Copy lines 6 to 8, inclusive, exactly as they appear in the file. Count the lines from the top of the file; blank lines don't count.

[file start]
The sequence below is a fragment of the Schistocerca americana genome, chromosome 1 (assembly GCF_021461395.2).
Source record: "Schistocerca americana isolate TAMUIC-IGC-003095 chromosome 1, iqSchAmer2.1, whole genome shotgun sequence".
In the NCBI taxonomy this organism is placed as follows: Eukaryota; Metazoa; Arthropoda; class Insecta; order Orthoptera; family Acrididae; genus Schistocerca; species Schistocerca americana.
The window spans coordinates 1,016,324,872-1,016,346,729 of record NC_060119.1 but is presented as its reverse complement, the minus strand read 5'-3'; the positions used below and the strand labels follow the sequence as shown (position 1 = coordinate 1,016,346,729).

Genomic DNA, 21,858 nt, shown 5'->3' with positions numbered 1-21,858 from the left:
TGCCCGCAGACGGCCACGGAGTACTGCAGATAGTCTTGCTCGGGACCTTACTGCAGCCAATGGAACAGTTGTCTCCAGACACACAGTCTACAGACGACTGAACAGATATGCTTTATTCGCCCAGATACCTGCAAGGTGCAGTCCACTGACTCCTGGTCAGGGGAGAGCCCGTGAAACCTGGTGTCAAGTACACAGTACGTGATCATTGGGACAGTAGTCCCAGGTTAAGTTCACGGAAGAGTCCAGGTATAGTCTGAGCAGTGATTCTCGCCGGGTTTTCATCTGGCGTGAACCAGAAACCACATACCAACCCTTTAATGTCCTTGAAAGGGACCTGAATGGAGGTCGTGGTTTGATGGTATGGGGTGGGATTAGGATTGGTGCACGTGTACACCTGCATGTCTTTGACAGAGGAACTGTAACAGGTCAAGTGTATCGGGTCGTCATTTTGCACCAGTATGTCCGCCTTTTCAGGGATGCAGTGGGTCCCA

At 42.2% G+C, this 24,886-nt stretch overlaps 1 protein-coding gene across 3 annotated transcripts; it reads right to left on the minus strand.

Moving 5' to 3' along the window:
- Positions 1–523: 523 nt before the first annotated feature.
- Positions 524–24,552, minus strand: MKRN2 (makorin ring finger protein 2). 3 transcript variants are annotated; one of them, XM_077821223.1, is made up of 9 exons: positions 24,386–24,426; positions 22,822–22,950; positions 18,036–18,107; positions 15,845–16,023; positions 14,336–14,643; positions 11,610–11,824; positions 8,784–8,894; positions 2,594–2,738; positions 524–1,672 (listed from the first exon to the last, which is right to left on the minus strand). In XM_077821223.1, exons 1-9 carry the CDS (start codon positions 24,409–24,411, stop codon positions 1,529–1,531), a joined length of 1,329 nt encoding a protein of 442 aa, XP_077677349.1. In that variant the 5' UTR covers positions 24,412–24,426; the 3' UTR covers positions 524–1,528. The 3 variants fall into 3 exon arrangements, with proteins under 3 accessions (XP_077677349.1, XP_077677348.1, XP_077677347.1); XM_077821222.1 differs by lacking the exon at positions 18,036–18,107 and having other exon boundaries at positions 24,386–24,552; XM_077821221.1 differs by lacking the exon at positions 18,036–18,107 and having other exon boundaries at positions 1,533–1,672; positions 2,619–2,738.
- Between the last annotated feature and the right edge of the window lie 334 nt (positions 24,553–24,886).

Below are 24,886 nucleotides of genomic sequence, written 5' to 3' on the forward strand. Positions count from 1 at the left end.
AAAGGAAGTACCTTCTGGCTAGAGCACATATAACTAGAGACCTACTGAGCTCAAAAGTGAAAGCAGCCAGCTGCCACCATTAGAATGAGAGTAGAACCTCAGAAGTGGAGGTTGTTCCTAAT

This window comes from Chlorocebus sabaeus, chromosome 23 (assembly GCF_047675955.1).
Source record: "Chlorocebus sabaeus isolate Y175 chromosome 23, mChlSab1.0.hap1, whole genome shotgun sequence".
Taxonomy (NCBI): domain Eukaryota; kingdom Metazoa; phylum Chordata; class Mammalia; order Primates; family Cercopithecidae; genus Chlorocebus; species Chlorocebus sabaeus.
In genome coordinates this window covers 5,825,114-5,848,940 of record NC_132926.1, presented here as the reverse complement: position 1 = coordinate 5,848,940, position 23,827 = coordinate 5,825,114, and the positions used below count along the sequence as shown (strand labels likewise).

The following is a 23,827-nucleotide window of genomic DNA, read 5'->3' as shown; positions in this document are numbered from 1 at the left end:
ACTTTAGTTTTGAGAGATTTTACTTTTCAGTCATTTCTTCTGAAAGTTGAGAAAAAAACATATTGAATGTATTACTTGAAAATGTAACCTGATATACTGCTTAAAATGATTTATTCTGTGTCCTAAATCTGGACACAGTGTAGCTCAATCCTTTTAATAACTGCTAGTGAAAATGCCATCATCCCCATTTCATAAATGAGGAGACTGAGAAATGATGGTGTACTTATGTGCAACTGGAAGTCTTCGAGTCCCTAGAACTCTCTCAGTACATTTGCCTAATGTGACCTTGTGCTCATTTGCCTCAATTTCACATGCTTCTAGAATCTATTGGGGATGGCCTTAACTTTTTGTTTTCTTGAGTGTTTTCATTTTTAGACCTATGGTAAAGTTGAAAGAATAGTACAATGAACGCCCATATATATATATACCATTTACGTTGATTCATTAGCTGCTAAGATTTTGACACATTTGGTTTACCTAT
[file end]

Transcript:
TGCCCGCAGACGGCCACGGAGTACTGCAGATAGTCTTGCTCGGGACCTTACTGCAGCCAATGGAACAGTTGTCTCCAGACACACAGTCTACAGACGACTGAACAGATATGCTTTATTCGCCCAGATACCTGCAAGGTGCAGTCCACTGACTCCTGGTCAGGGGAGAGCCCGTGAAACCTGGTGTCAAGTACACAGTACGTGATCATTGGGACAGTAGTCCCAGGTTAAGTTCACGGAAGAGTCCAGGTATAGTCTGAGCAGTGATTCTCGCCGGGTTTTCATCTGGCGTGAACCAGAAACCACATACCAACCCTTTAATGTCCTTGAAAGGGACCTGAATGGAGGTCGTGGTTTGATGGTATGGGGTGGGATTAGGATTGGTGCACGTGTACACCTGCATGTCTTTGACAGAGGAACTGTAACAGGTCAAGTGTATCGGGTCGTCATTTTGCACCAGTATGTCCGCCTTTTCAGGGATGCAGTGGGTCCCA

At 42.2% G+C, this 24,886-nt stretch overlaps 1 protein-coding gene across 3 annotated transcripts; it reads right to left on the minus strand.

Moving 5' to 3' along the window: